My Europe

Louis Begley
Louis Begley at the age of four, at his grandparents’ country house in Poland, summer 1938

My Europe begins with Poland before the war. World War II, of course. Soon, there will be no one left who knew Europe as it was before World War I, the Great War that destroyed the old order and gave the continent a new map, which, with relatively small changes, is its map today. Until she died in December 2004, my mother was one of the two persons with whom I talked about Europe before World War I. The other was Gregor von Rezzori, the protean novelist from Chernowitz, in Bukovina. He died in 1998. The war broke out in August 1914, when my mother wasn’t quite four years old, but she remembered her family’s flight, in the late fall of that year, spurred by the fear of pogroms that came in the wake of advancing imperial Russian troops, from Rzeszów, the town in Galicia where she was born, to Brno in Moravia. They remained in Brno until the end of the summer of 1917. My mother went to kindergarten there, and acquired the almost native knowledge of German without which she might not have succeeded, less than twenty-five years later, in saving her own life and mine when the Third Reich undertook to exterminate the Polish Jews.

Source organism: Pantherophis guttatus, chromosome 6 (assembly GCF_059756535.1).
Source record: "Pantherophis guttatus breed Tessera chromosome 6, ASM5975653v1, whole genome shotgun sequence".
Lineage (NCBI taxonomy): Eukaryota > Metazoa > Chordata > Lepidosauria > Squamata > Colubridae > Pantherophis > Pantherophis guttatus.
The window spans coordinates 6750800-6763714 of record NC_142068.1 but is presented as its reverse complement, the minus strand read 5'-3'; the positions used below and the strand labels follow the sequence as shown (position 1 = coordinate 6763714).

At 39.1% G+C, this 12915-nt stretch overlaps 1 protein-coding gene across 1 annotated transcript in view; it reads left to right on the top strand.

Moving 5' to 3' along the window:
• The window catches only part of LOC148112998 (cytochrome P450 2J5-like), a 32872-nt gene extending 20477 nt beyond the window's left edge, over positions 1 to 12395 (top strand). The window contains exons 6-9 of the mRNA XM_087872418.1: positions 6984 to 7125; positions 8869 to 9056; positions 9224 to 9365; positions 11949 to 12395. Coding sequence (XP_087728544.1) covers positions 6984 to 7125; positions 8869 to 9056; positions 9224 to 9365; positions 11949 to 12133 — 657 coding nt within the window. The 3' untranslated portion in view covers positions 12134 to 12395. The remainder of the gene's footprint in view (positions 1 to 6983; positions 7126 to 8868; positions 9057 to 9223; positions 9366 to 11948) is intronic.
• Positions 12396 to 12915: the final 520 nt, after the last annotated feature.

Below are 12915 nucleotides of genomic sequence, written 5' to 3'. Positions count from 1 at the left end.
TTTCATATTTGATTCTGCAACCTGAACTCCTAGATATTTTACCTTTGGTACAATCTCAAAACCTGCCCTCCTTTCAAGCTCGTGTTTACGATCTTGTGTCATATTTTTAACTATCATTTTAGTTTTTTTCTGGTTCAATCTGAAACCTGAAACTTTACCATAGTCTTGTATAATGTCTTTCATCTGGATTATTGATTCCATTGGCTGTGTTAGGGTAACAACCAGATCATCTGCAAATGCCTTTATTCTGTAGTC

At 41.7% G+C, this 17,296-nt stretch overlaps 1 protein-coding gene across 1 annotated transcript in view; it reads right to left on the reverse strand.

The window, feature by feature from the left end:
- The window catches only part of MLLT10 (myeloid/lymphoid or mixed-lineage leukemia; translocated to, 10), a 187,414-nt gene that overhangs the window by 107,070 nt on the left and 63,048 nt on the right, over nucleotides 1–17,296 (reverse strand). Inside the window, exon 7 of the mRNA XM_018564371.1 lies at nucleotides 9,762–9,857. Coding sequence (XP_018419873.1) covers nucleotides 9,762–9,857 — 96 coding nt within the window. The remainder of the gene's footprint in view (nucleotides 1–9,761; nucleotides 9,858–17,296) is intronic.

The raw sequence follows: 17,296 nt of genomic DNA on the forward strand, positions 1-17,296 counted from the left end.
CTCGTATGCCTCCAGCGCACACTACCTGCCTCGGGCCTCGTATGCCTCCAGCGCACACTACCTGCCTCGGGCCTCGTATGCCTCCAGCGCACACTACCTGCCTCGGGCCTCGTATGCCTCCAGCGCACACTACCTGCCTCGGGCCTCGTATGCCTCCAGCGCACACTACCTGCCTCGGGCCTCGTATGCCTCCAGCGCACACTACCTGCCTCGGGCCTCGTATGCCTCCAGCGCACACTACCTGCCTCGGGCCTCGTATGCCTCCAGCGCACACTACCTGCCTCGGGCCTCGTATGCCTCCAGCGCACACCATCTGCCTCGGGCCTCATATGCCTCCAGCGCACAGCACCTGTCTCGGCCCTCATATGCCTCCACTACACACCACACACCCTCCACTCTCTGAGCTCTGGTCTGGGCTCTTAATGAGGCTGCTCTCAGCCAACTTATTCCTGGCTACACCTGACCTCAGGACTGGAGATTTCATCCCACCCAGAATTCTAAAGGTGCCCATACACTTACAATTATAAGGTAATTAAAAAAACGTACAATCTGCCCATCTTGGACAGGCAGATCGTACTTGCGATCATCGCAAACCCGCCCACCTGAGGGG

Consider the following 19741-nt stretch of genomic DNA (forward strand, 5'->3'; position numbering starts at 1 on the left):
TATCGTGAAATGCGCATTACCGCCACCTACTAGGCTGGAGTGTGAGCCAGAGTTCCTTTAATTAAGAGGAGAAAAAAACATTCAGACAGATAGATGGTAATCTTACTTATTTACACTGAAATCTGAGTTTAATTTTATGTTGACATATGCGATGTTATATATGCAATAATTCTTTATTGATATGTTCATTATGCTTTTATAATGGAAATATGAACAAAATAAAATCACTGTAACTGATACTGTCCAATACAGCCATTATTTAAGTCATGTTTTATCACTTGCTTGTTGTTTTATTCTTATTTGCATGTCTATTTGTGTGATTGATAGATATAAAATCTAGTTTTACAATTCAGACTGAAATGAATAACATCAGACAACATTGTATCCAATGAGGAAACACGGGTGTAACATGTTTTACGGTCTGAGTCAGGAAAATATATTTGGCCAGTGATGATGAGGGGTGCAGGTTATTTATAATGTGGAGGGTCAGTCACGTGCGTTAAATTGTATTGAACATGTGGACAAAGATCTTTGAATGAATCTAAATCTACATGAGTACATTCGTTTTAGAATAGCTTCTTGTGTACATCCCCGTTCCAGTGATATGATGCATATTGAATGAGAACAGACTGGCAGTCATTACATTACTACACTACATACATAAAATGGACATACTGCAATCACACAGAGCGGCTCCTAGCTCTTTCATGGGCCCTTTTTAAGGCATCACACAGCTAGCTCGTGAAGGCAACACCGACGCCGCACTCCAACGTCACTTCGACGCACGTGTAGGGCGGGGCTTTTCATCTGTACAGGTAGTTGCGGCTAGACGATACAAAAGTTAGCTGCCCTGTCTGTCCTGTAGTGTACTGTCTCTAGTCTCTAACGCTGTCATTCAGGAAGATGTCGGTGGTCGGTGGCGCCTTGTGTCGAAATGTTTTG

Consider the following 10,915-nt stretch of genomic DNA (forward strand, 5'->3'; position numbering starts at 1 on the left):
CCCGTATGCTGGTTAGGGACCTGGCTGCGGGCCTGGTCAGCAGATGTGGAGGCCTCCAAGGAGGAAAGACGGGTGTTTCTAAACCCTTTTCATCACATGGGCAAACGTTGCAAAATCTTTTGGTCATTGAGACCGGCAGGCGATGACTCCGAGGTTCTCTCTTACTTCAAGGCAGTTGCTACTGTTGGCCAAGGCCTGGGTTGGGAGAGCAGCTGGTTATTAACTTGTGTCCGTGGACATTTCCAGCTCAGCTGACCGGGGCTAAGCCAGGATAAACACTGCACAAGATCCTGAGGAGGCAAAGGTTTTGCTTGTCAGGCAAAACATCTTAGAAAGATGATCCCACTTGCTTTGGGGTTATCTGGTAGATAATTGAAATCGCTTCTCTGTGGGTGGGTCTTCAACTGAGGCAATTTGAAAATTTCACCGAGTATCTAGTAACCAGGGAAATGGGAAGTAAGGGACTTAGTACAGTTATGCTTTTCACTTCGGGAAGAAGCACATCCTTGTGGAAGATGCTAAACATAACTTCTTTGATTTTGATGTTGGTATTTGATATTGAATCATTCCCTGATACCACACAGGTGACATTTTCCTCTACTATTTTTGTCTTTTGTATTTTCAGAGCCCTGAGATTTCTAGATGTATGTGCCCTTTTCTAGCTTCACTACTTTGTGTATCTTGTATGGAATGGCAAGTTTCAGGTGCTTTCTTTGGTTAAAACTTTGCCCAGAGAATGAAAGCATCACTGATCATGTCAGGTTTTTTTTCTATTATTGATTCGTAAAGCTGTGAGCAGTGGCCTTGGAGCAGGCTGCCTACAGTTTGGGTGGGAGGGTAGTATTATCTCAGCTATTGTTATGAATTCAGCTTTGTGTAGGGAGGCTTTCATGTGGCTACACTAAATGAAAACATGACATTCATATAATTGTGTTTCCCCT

At the core of my first memories of Poland is a summer in the remote countryside where my grandparents had a small property. The low manor house was made of wood so weather-beaten that I thought of it as black. One reached it after a journey from the nearest railway station over blindingly white dusty roads that seemed to stretch into eternity. The fat horses drawing my grandparents’ carriage moved at a trot so unwilling that the slow beat of their hoofs and the swaying of that ancient contraption soon put me to sleep. The inside of the house was as dark and somber as its exterior—a cocoon of silence interrupted only by vague barnyard noises during the day, the lowing of cows coming home to be milked at dusk, and, at night, the dogs that my grandfather’s coachman let off their chains.

My grandmother saw to it that I ate copiously, at the five regular daily meals (there was a second breakfast, as well as a late afternoon meal that preceded dinner) and, as though that were not enough, whenever she happened to think of a sweet, or a choice morsel of meat, for instance a chicken or duck liver, that I might profitably ingest. She did not speak much, and neither did my grandfather; the house servants, local peasant women, left me alone. The summer stretched into golden early autumn. I went with my grandmother or one of those rough and silent serving women to the edge of the forest…

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